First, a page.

The week before Memorial Day marks Healthy and Safe Swimming Week, an annual awareness week that aims to prevent drowning, pool chemical injuries, and illness outbreaks. This year, Ophthalmology Associates encourages our patients to pay special attention to their contact lens habits, particularly while they’re swimming.
Is it safe to wear contact lenses in water?
No! If you’re thinking about dipping into a pool, lake, or ocean this summer, you should remove your contact lenses first.
Water – even seemingly clean water – can contain countless microbes and viruses. Most of the time, your eyes naturally fight these invaders by blinking them away. When you’re wearing contact lenses, these foreign organisms can get stuck between your eye and the lens, leading to irritation, infections, or even conditions that can permanently harm your vision.
- Acanthamoeba keratitis: Acanthamoeba keratitis is a rare, but serious condition in which an organism known as Acanthamoeba infects the cornea, leading to inflammation and potential corneal scarring. If not caught early, people with this condition may need a corneal transplant to recover their lost vision.
- Corneal ulcer: A corneal ulcer is an open sore on the cornea, typically caused by an infection. Symptoms of corneal ulcers include pus or discharge, blurred vision, redness, severe pain, and a persistent sensation of having something in your eye. Some people may also notice a white spot on their cornea.
In addition, water can dislodge rigid gas permeable contact lenses or cause soft contact lenses to tighten around the eye. Both instances can lead to significant discomfort or worse – scratches on the surface of your eye.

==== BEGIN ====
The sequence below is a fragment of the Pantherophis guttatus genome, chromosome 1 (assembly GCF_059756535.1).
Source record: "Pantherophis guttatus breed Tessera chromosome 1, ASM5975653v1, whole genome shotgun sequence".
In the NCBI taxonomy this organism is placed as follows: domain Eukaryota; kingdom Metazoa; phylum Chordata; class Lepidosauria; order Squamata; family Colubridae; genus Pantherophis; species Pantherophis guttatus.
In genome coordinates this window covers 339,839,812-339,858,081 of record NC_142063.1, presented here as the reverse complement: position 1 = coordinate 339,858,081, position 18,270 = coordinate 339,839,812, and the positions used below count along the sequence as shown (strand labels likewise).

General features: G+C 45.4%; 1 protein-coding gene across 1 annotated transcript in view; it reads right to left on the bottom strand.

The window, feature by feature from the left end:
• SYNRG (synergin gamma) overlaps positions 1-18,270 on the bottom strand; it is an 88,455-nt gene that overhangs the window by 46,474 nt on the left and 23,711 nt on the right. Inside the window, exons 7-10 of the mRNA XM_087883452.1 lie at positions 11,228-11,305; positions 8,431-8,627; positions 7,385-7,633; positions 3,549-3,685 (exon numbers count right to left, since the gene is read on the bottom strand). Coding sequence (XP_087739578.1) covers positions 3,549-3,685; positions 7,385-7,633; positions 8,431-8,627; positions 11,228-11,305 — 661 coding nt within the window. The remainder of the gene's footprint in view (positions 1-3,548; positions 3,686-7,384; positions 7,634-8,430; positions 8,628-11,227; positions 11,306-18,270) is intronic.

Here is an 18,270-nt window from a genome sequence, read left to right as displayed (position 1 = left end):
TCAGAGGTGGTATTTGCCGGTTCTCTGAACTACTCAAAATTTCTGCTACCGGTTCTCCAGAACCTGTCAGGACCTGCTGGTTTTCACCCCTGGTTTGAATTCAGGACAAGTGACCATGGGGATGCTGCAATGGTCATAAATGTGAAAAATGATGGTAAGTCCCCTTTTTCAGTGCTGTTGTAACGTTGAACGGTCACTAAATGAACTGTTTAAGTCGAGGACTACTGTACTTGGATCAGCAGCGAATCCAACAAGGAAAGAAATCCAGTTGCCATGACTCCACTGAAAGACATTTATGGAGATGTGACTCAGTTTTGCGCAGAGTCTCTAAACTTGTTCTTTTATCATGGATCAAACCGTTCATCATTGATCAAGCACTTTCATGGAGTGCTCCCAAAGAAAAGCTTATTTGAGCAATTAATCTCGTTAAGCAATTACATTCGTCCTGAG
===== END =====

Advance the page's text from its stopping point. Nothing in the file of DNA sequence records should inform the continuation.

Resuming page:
What should I do if I swim in my contacts?
If water gets in your eye while swimming with contact lenses, you should immediately remove, clean, and disinfect the lenses. You should also rinse your eyes with lubricating drops or artificial tears.
Some doctors recommend throwing them away entirely. If you frequently swim while wearing contact lenses, daily disposable lenses may be the safest – and the most economical – option.
The best way to swim while still wearing your contacts is to invest in waterproof swim goggles. A good pair of goggles can protect your eyes from waterborne contaminants, as well as reduce the risk of your contacts dislodging or scratching your eyes. It’s also possible to purchase prescription swimming goggles that are custom-designed to correct your vision.
When should I see my doctor?
If you are a frequent swimmer (whether you go swimming with or without out contacts) and swim without the use of goggles you might experience some unpleasant symptoms:
- Redness – See Corneal Abrasion, Conjunctivitis, Corneal Ulcer, Eye Allergies
- Irritation – See Dry Eyes
- Unusual discharge – See Conjunctivitis
- Light sensitivity
- Blurred vision
If these symptoms develop you should rinse your eyes, use eye drops, wetting solutions or gel tears.
Contact your eye doctor if the symptoms do not clear over the next few hours.
Tips for Safe Swimming:
- Wear Goggles – this keeps chemicals and bacteria from getting in your eyes
- Wash Your Eyes after swimming – This will help clear chemicals from your eyes and eyelashes.
- Use wetting solutions or artificial tears or gels before and after swimming – These help lubricate your eyes and keep your tear balance.
- Hydrate – Keeping yourself hydrated will allow your body to produce the appropriate volume and type of tears needed for healthy eyes.
DID YOU KNOW?…
We have all said this before,
“Oh my gosh, I can really smell the chlorine in the pool today!” …Well, the exact opposite may be true!
Chloramines are a by-product of the pool disinfectant chlorine. Chloramines are formed when chlorine interacts with sweat, dirt, bacteria, urine or feces from other swimmers (or diapers) and things like pool toys, and items brought from home.
As the level of chloramines (the “bad” stuff) goes up, the level of chlorine (the “good” stuff) goes down. If the level of chlorine gets too low and the level of chloramines gets too high, then that “swimming pool smell” along with the other uncomfortable results, can occur.
It is the chloramine, not the chlorine, that causes your eyes to sting after swimming.
So the next time you catch a strong whiff of you what think is chlorine, think again! You may want to ask when they last added chlorine to the pool!
FOR MORE INFORMATION ON HEALTHY AND SAFE SWIMMING VISIT THE CDC WESBITE AT WWW.CSC-OV/HEALTHYSWIMMING/
It’s a beautiful world!
See it well! Swim Healthy!